Before you match your top performing crossbow with a new rest, you might want to do a little research on these. 

While crossbow rests are a great option for hunters, they are not for everyone. Additionally, you need to make sure you pick up the best one that matches your own hunting style.

The information listed below is going to be your one stop source for everything you need to know about crossbow shooting rests.

Purpose Of A Crossbow Shooting Rest

The main purpose of a crossbow shooting rest is help with stability and improve accuracy when shooting a crossbow.

Outside of this, and depending on the design, these rests and/or sticks allow hunters to keep their crossbow in a position that's quick and easy to access.

While many of today's crossbows are very light, there are a few models that remain somewhat heavy, and a good and sturdy rest might be a requirement to land that perfect shot.

Different Types Of Crossbow Shooting Rests & Sticks

Check out the different types of crossbow rests below:

1. Tripod Rest

Tripod crossbow rests contain three legs and are the most stable when it comes to mobile rest options. Some of the rests are built for those that hunt from a sitting position, while others are made strictly for those standing up. Of course, if possible you might want to search one that encompasses all height options. 

2. Monopod Rest

Monopod rests contain only one leg and do sacrifice some stability when it comes to shooting your crossbow. While you might sacrifice a little stability, you gain mobility with this choice. A monopod rest is great for anyone that prefers spot and stalk hunting, and even those that hunt from a blind or treestand.

3. Hip Rest

Similar to a monopod rest, there's a slightly varied option that hunters refer to as a hip rest. These are monopod style sticks that hold the crossbow steady with the anchor point being the hunter's hip. While these are the least stable, they do allow hunters to get off a quick shot with ease. 

4. Blind/Treestand Attachment Rest

Last but not least is a blind/treestand attached crossbow rest. If you're a hunter that routinely hunts from one of these locations, and you're looking for the ultimate support system, I would highly recommend these.

The main thing to keep in mind here is safety and how well the rest attaches to your blind or treestand. Many top treestand brands manufacture their own rests to fit perfectly to their most popular models.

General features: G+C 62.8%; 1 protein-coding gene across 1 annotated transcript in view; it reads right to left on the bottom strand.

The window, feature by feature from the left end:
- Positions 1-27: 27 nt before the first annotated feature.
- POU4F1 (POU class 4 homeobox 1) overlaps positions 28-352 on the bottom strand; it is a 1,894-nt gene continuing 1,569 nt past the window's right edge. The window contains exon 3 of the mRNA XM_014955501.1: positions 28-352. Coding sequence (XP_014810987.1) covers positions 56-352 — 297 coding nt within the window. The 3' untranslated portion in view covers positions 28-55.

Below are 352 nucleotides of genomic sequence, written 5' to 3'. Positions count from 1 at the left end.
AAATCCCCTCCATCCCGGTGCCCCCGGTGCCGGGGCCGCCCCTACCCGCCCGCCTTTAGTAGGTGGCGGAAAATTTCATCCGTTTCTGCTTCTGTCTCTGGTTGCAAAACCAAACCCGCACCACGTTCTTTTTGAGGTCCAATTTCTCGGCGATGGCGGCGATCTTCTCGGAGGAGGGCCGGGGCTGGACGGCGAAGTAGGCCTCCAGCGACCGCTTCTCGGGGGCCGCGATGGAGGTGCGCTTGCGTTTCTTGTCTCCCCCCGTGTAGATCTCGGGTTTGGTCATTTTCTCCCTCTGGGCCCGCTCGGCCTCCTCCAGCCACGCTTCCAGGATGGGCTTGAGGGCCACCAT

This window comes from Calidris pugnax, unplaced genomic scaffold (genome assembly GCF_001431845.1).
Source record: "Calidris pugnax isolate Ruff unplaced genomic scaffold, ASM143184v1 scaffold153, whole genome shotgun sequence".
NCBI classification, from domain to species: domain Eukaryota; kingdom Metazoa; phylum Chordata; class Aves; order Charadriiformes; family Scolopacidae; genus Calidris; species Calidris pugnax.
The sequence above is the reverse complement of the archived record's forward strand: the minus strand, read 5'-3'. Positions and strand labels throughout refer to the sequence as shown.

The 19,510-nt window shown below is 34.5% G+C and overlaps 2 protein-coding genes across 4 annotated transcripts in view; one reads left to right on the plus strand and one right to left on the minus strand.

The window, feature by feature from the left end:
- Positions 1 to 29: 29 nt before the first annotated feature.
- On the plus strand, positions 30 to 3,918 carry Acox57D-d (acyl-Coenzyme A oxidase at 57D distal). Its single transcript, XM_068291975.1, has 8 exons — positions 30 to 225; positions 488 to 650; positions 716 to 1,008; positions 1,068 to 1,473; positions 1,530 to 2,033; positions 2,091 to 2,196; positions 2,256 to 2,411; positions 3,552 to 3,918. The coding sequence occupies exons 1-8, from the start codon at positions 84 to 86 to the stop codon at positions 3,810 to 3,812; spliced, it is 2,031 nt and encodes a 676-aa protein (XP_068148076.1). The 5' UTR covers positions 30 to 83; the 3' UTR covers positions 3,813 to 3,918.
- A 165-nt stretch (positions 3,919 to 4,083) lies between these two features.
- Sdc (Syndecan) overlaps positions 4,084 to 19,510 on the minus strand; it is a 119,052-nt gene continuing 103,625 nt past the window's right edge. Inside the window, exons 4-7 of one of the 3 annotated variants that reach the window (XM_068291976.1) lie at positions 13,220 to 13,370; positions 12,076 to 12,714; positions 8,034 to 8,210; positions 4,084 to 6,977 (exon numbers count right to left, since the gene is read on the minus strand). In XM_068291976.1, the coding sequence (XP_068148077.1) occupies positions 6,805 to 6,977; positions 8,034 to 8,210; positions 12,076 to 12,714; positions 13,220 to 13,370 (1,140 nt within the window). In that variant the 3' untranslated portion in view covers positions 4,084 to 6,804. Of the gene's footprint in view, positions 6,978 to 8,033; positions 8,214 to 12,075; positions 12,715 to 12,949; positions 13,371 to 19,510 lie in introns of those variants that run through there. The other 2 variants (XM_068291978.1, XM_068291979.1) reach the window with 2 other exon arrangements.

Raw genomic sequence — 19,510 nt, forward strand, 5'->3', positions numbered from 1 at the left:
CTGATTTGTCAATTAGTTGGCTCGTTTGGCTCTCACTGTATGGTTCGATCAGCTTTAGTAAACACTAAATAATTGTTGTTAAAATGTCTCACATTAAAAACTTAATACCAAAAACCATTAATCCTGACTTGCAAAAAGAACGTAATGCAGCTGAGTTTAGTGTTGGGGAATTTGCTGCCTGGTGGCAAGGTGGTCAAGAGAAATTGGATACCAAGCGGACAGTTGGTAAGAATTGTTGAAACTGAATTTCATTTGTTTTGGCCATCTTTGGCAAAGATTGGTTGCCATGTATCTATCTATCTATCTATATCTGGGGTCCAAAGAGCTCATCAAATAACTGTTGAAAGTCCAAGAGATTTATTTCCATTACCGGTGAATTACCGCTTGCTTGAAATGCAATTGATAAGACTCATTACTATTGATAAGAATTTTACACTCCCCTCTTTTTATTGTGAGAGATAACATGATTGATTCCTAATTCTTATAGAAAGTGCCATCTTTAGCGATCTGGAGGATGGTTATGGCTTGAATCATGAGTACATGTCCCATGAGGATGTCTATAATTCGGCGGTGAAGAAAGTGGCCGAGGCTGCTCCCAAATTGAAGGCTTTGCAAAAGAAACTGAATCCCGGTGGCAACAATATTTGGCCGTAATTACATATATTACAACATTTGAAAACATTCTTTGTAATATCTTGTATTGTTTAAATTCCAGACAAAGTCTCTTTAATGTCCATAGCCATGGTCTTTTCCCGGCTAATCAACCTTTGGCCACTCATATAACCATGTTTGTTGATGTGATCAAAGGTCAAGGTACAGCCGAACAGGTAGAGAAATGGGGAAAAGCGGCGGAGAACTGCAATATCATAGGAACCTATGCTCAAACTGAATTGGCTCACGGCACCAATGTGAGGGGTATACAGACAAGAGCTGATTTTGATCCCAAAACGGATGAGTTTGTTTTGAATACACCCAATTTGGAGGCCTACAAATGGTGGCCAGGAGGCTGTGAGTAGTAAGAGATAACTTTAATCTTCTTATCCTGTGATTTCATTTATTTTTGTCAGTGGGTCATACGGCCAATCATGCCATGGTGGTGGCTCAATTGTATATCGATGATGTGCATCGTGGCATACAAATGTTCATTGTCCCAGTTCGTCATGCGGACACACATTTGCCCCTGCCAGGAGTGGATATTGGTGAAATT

Types of Crossbow Rests

Who Should Avoid A Crossbow Rest

Crossbow rests are not for everyone and there's a good reason for that. 

If you're out in the woods for extended periods or if you're someone who refuses to practice with a crossbow rest I would recommend avoiding this piece of gear.

For one, crossbow rests can be a bit of pain to carry around for days and days. It's just another piece of hunting equipment you have to pack.

Additionally, if you're not going to practice with these before the season it might ultimately interrupt your shot. Crossbow rests aren't the most complicated thing to use but fumbling around with one of these for the first time in the woods might prove to be problematic.

Crossbow Shooting Rest FAQs

1. Who Makes Crossbow Shooting Rests?

One of the most popular crossbow shooting rest manufacturers is BOG; however, you'll find brands such as Primos, Allen, Ravin, and TenPoint have a few options too.

Final Thoughts On Crossbow Shooting Rests

While traditionalists might scoff, crossbow rests offer undeniable advantages for most shooters. Improved accuracy and stability, especially at longer ranges, are the clear benefits, leading to more ethical and humane harvests.

Rests also reduce fatigue, making longer hunts more manageable, and can accommodate physical limitations that might otherwise hinder crossbow use. However, rests add bulk and weight, potentially hindering mobility, and can introduce points of failure into your setup.

Ultimately, the decision comes down to your individual needs and priorities. If you prioritize accuracy and comfort, especially for long-distance shots or with physical limitations, a rest is a valuable addition. But if maneuverability and simplicity are paramount, you might be better off mastering freehand shooting. 

Also, check out our latest blog about the Best TenPoint Crossbows!